Marriage In Jane Austen's Pride And Prejudice

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Jane Austen 's "Pride and Prejudice" focuses on different marriages, and how individual characters view these unions in the 19th century. The characters in the novel portray the many delicate reasons why women got married. Marriages in this book were based between upper and middle classes. "It is a truth universally acknowledged, that a single man in possession of a good fortune must be in want of a wife" (Pride and Prejudice 3) Jane Austen provides this statement as the first line in her novel. Marriage was the most important theme throughout the novel.
The relationship between Lydia Bennet and Mr. Wickham was based mainly on physical attraction and bribery. Lydia was attracted to Wickham, and she thought that it was good enough of a reason for marriage, however Wickham 's main goal was to gain money which is the only reason he agreed to marry Lydia in the first place, Mr. Darcy agreed to pay him thousands of pounds in order to marry Lydia. Lydia 's character in the novel was loud, childish, and very silly. On the other hand,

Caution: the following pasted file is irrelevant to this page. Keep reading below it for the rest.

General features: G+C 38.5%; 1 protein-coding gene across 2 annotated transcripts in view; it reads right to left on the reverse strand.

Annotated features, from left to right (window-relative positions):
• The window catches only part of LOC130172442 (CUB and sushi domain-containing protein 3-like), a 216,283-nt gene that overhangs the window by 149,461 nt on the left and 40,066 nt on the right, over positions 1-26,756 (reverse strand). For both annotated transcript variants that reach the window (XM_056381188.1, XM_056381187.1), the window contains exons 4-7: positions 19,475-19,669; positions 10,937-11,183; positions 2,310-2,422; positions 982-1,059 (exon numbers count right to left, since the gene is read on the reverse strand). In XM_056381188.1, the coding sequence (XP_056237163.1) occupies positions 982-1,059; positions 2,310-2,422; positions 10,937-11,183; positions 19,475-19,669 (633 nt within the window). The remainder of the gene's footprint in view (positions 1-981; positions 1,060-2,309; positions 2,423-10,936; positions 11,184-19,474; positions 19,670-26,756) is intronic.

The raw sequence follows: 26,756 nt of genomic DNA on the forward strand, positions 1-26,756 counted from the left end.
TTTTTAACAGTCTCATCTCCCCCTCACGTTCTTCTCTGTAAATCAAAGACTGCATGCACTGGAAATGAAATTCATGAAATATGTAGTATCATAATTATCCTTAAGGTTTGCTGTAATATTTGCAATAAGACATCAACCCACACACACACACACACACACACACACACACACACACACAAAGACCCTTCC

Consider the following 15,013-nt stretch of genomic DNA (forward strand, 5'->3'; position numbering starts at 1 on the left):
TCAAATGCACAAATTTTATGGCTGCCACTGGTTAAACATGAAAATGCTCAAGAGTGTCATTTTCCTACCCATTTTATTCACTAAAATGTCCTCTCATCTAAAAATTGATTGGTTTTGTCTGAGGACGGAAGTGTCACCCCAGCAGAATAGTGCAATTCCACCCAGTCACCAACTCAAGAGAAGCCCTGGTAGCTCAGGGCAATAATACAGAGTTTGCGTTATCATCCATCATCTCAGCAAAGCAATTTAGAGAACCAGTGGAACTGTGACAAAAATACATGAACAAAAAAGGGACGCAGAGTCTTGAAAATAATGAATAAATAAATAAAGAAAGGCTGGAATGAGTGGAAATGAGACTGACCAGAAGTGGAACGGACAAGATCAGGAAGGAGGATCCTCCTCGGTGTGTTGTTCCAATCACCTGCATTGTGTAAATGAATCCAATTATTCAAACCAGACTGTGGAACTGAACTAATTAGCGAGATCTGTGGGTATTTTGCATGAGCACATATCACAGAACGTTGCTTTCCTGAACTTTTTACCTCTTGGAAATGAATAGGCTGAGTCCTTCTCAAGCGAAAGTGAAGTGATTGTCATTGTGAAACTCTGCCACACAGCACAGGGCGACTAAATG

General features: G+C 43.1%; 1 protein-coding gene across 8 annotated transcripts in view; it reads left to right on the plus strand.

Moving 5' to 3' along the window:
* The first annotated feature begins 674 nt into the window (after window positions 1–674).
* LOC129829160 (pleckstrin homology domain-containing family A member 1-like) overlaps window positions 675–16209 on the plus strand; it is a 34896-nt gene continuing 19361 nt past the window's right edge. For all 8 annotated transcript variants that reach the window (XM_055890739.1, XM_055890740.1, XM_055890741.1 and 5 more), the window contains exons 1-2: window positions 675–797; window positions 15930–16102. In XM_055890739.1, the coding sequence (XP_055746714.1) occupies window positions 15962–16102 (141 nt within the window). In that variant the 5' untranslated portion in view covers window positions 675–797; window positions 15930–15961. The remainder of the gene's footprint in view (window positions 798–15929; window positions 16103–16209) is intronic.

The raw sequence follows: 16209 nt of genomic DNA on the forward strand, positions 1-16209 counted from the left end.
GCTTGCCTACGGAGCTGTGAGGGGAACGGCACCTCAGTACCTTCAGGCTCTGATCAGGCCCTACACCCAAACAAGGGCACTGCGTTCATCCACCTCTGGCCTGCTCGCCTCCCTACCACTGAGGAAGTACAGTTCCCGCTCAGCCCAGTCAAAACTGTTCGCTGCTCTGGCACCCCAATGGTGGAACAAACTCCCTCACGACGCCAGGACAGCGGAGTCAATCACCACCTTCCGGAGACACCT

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Like Jane and Bingley 's marriage, Elizabeth Bennet and Mr. Darcy 's was also based on love. Elizabeth ' character was very intellectual, and friendly, however Mr. Darcy 's was antisocial, he also had a strong sense of pride (opposites do attract). In the beginning of the novel, Elizabeth did not like Mr. Darcy that much, and he also shared the same feelings. She thought he was an arrogant and rude man, while he thought she was "tolerable". But as we proceed reading, we could see that he slowly starts to fall in love with her, and how he would give up his status and reputation to marry her. Elizabeth 's attitude towards Mr. Darcy also starts to change when he tells her the truth about Wickham "...she had been blind, partial prejudice absurd". She definitely starts to see his love towards her, when he tracks down Lydia and Wickham, and makes him marry her. Their marriage was all about love, they both really
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